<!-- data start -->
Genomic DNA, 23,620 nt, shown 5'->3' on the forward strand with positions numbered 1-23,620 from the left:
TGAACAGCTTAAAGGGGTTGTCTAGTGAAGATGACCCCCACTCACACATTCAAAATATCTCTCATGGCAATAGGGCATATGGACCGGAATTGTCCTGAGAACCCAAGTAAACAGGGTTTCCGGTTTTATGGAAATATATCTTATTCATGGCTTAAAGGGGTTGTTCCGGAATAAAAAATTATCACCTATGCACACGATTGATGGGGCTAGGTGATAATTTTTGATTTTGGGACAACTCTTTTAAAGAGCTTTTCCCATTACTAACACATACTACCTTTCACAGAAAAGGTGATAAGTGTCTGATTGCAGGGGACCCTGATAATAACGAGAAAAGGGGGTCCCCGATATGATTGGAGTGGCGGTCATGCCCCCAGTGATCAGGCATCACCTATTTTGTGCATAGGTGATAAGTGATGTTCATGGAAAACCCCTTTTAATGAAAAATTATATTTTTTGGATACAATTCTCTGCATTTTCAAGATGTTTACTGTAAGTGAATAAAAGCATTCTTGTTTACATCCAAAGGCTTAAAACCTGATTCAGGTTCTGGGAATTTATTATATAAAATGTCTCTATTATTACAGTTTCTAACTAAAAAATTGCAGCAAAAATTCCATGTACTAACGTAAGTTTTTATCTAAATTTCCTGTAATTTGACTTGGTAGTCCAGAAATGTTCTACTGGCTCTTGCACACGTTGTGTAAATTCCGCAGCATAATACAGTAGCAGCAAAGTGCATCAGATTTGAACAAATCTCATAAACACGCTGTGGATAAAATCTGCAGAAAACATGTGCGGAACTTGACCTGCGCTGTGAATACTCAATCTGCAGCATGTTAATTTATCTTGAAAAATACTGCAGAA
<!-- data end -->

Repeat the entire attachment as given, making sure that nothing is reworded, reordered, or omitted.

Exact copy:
Genomic DNA, 23,620 nt, shown 5'->3' on the forward strand with positions numbered 1-23,620 from the left:
TGAACAGCTTAAAGGGGTTGTCTAGTGAAGATGACCCCCACTCACACATTCAAAATATCTCTCATGGCAATAGGGCATATGGACCGGAATTGTCCTGAGAACCCAAGTAAACAGGGTTTCCGGTTTTATGGAAATATATCTTATTCATGGCTTAAAGGGGTTGTTCCGGAATAAAAAATTATCACCTATGCACACGATTGATGGGGCTAGGTGATAATTTTTGATTTTGGGACAACTCTTTTAAAGAGCTTTTCCCATTACTAACACATACTACCTTTCACAGAAAAGGTGATAAGTGTCTGATTGCAGGGGACCCTGATAATAACGAGAAAAGGGGGTCCCCGATATGATTGGAGTGGCGGTCATGCCCCCAGTGATCAGGCATCACCTATTTTGTGCATAGGTGATAAGTGATGTTCATGGAAAACCCCTTTTAATGAAAAATTATATTTTTTGGATACAATTCTCTGCATTTTCAAGATGTTTACTGTAAGTGAATAAAAGCATTCTTGTTTACATCCAAAGGCTTAAAACCTGATTCAGGTTCTGGGAATTTATTATATAAAATGTCTCTATTATTACAGTTTCTAACTAAAAAATTGCAGCAAAAATTCCATGTACTAACGTAAGTTTTTATCTAAATTTCCTGTAATTTGACTTGGTAGTCCAGAAATGTTCTACTGGCTCTTGCACACGTTGTGTAAATTCCGCAGCATAATACAGTAGCAGCAAAGTGCATCAGATTTGAACAAATCTCATAAACACGCTGTGGATAAAATCTGCAGAAAACATGTGCGGAACTTGACCTGCGCTGTGAATACTCAATCTGCAGCATGTTAATTTATCTTGAAAAATACTGCAGAA